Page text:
strategic buyers regarding their ability to take advantage of
the timing and cost benefits associated with tender offers,
according to Bab.
beneficial to strategic buyers, I don’t think the
new rules would change their calculus as to whether to do a one
or two-step deal," he said.
different for private equity sponsors is that the changes
minimise problems associated with the margin rules, which have
been a key impediment to their ability to do two-step deals in
the past," he added.
Federal Reserve’s (Fed) so-called margin rules
prevent acquirers from securing borrowed funds with more than
50% of a public company target’s shares. This has
proved problematic for LBOs.
to Fed guidance, a back-end merger that closes simultaneously
with the tender offer will comply with the margin rules. This
is because the acquisition financing is essentially secured by
the target and bidder’s combined
the 90% tender threshold has proved a real stumbling block, as
can be confident of meeting such a high target. It means that
neither simultaneous closings, nor top-up
other fixes have proved a silver bullet in overcoming margin
tender threshold, however, is promising.
new, lower standard is tipped to make a private equity bidder
significantly more comfortable embarking on a two-step merger.
It makes the chances of reaching the tender threshold,
simultaneously closing the back-end merger, and thereby
sidestepping margin rule complications much more
change makes US tender offers significantly easier than
elsewhere in the world. Across Europe, thresholds are generally
between 90% and 95%, although a UK scheme of arrangement can be
effected with 75% approval.
move also coincides with the apparent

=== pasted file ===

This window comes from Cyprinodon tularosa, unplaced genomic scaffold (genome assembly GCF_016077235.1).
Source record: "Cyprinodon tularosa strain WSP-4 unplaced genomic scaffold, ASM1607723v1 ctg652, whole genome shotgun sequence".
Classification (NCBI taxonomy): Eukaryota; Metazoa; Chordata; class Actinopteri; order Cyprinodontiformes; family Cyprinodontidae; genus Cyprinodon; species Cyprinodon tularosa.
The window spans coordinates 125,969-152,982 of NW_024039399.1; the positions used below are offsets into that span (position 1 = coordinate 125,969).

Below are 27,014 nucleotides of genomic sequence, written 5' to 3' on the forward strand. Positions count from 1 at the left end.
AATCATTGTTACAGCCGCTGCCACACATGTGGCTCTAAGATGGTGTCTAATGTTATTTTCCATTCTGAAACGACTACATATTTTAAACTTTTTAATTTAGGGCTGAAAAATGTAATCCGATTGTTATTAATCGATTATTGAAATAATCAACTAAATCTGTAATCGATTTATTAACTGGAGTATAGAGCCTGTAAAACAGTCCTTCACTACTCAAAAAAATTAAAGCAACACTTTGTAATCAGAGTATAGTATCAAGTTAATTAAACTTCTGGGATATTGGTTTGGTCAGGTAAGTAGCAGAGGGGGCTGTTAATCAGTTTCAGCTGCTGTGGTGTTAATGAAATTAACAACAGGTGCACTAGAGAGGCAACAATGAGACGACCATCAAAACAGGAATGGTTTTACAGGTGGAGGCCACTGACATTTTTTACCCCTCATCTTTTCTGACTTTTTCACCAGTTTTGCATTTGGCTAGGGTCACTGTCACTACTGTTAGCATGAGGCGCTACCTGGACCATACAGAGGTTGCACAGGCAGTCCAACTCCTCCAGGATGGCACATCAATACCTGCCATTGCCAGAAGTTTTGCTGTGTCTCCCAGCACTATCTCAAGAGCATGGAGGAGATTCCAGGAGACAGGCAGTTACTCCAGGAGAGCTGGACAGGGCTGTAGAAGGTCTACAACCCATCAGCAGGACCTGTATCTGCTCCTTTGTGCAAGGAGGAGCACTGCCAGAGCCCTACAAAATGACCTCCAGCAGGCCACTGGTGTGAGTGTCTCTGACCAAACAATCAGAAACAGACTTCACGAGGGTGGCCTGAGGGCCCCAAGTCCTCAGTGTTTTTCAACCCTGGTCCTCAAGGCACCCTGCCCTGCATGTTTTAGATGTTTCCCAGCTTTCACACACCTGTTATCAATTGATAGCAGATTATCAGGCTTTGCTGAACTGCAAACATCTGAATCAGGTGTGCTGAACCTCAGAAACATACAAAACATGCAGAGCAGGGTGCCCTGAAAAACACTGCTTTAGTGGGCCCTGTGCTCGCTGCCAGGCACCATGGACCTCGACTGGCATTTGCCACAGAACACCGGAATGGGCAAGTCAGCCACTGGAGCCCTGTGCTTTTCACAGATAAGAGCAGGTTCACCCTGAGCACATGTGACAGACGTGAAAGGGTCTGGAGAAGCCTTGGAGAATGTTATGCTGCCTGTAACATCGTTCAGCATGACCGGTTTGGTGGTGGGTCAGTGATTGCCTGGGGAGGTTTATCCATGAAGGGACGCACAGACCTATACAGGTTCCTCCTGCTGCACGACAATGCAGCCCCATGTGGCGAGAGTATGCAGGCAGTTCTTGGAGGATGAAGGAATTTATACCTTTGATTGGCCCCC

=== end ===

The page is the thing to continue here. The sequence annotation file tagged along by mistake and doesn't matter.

LBO revival in
for one-step mergers
market is, however, still thinking through the
general notion is that it will make two-step mergers easier.
But there are a number of questions that must be considered
when looking at how it will work in practice," said Private
Equity Growth Capital Council general
counsel Jason Mulvihill.
example, the speed offered by a two-step merger is futile if
regulatory approvals or financing can’t be secured
within that short timeframe.
buyouts may not be able to satisfy the 15% pre-acquisition
ownership cap, meaning they can’t rely on the new
the amendment does not signal the end for one-step mergers, it
is a more ominous sign for dual-track deals.
King structure after
its inaugural use in 3G’s takeover of the fast
food chain in 2010, this structure allows a bidder to start
both a one-step and two-step merger at the same time. If the
tender offer is not successful, the bidder drops out of the
two-step deal and proceeds with the one-step deal without
losing any further time.
rule would eliminate the need in most cases for a dual-track
structure, as sponsors will be more confident in their ability
to close a tender offer, immediately do a back-end merger, and
avoid the margin rule issue," said Bab.